Caption: All-sky map of the "high-velocity clouds". Many of these clouds are high above the plane of the Milky Way, although for the most part they remain enigmatic. The one outlined, and possibly others too, is now known to have low heavy element content and to be raining down onto the Milky Way disk, seeding it with the stuff of stars. Identifying this infalling gas helps in solving a long-standing mystery of galactic evolution by revealing a source of the low-metallicity gas required to explain the observed chemical composition of stars near the Sun. This discovery is based on combination of data from the Hubble Space Telescope, three radio telescopes (at Effelsberg in Germany, and Dwingeloo and Westerbork in the Netherlands), the William Herschel Telescope on the island of La Palma and the Wisconsin H-alpha Mapper at NOAO's Kitt Peak Observatory.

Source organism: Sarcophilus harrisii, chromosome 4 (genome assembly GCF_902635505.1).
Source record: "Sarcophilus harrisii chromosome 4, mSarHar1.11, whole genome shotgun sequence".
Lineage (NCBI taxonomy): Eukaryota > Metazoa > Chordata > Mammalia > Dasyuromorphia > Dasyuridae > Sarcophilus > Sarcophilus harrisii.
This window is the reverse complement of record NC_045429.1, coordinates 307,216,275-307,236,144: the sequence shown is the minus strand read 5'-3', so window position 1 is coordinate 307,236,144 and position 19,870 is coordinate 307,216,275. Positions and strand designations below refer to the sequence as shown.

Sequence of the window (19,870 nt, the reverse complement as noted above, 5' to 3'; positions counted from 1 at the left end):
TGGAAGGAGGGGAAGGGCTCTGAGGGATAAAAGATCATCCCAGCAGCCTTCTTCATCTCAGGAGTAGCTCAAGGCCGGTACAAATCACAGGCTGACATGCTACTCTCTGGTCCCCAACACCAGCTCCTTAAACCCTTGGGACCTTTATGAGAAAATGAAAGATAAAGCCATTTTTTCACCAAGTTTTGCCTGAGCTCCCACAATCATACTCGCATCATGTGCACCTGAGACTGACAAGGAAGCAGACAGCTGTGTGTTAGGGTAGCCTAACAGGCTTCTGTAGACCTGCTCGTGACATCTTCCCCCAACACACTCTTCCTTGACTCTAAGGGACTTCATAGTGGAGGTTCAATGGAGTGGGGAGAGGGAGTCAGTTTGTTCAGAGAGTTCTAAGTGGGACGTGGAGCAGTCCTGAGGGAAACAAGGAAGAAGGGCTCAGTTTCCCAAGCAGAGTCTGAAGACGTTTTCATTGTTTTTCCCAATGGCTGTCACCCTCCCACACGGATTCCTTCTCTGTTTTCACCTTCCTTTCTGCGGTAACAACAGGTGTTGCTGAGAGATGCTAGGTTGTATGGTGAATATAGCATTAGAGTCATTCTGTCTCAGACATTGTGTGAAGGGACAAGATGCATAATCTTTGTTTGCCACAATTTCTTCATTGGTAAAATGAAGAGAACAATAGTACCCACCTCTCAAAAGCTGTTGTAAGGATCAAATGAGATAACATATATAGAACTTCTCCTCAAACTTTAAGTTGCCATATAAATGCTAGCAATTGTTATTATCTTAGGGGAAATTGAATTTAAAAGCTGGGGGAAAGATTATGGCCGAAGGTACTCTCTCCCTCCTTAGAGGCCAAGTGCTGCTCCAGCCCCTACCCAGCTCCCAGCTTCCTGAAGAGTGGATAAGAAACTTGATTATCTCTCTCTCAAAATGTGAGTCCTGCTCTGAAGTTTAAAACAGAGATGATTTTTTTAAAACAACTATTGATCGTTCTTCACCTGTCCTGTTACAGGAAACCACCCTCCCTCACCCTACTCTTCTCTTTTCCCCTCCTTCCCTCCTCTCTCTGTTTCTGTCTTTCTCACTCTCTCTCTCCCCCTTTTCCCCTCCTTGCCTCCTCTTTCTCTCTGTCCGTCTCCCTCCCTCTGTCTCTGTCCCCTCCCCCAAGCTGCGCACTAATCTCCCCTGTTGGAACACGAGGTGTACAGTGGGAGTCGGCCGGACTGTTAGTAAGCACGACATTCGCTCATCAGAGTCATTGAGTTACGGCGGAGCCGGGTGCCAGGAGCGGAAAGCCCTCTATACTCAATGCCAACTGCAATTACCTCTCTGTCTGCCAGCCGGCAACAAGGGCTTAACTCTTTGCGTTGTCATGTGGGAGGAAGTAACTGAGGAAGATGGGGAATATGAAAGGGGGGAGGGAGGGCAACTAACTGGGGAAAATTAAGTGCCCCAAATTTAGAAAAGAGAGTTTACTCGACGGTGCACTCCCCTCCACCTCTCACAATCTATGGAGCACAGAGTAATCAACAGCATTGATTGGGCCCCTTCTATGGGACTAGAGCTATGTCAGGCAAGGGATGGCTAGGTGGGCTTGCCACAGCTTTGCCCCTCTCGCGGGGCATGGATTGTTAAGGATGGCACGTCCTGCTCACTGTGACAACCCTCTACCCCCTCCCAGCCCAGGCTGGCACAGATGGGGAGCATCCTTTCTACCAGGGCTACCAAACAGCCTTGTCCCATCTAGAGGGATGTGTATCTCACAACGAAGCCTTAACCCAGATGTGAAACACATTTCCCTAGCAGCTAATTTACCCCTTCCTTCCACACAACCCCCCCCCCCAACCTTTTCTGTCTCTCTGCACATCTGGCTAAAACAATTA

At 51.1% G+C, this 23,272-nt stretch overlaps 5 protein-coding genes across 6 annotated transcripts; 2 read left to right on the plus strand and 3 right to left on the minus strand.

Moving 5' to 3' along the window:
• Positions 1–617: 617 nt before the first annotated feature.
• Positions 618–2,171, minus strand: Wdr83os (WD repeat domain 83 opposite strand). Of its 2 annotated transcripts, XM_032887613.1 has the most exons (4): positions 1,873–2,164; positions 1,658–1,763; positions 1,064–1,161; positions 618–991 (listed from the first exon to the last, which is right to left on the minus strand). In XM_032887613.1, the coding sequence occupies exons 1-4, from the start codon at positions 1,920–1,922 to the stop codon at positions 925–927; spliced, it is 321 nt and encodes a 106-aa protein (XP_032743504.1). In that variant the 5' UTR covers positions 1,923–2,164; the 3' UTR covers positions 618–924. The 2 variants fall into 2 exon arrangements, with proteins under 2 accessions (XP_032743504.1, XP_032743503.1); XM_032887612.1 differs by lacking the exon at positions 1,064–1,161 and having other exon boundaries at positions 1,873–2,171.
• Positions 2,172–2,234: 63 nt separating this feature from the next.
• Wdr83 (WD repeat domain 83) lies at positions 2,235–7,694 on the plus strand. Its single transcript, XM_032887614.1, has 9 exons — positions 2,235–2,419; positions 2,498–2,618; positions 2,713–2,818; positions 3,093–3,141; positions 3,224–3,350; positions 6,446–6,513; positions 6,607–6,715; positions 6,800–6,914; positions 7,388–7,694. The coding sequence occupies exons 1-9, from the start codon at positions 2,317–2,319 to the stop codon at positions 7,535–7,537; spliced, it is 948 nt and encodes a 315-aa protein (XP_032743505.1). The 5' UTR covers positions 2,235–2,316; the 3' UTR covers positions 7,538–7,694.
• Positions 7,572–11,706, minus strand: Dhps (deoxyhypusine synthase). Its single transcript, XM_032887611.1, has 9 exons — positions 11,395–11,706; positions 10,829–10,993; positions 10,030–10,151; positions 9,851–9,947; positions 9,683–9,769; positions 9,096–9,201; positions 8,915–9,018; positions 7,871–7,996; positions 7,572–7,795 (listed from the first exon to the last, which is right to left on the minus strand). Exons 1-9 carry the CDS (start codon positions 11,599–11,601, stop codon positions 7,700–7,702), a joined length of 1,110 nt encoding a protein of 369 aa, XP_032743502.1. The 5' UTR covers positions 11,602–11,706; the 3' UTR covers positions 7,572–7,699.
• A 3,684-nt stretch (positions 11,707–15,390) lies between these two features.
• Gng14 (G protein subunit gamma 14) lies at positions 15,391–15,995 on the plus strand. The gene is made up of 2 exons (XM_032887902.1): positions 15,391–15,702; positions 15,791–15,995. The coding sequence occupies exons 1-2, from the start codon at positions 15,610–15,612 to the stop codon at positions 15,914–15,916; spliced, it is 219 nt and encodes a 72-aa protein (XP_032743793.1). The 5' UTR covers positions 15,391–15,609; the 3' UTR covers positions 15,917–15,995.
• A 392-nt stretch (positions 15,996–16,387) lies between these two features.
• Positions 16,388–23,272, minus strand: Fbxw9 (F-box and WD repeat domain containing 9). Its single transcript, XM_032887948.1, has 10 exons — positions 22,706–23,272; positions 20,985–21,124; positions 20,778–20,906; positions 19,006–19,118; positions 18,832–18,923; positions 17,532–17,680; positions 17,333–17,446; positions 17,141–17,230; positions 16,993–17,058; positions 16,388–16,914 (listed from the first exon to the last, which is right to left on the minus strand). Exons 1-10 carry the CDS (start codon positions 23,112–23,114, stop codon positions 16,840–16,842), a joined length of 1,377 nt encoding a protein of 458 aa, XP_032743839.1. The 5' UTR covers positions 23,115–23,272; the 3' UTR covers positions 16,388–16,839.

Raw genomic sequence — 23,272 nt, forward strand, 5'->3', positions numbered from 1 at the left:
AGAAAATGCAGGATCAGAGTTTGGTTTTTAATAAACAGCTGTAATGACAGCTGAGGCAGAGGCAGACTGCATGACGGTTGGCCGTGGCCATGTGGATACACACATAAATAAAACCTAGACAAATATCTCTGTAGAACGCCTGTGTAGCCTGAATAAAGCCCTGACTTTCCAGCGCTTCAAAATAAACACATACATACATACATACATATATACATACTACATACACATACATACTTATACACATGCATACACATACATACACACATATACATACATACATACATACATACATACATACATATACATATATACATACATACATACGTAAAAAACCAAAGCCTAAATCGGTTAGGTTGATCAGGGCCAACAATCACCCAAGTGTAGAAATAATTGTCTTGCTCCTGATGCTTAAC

Image composite by: Ingrid Kallick of Possible Designs, Madison Wisconsin. The background Milky Way image is a drawing made at Lund Observatory. High-velocity clouds are from the survey done at Dwingeloo Observatory (Hulsbosch & Wakker 1988).
High Resolution JPEG 300 DPI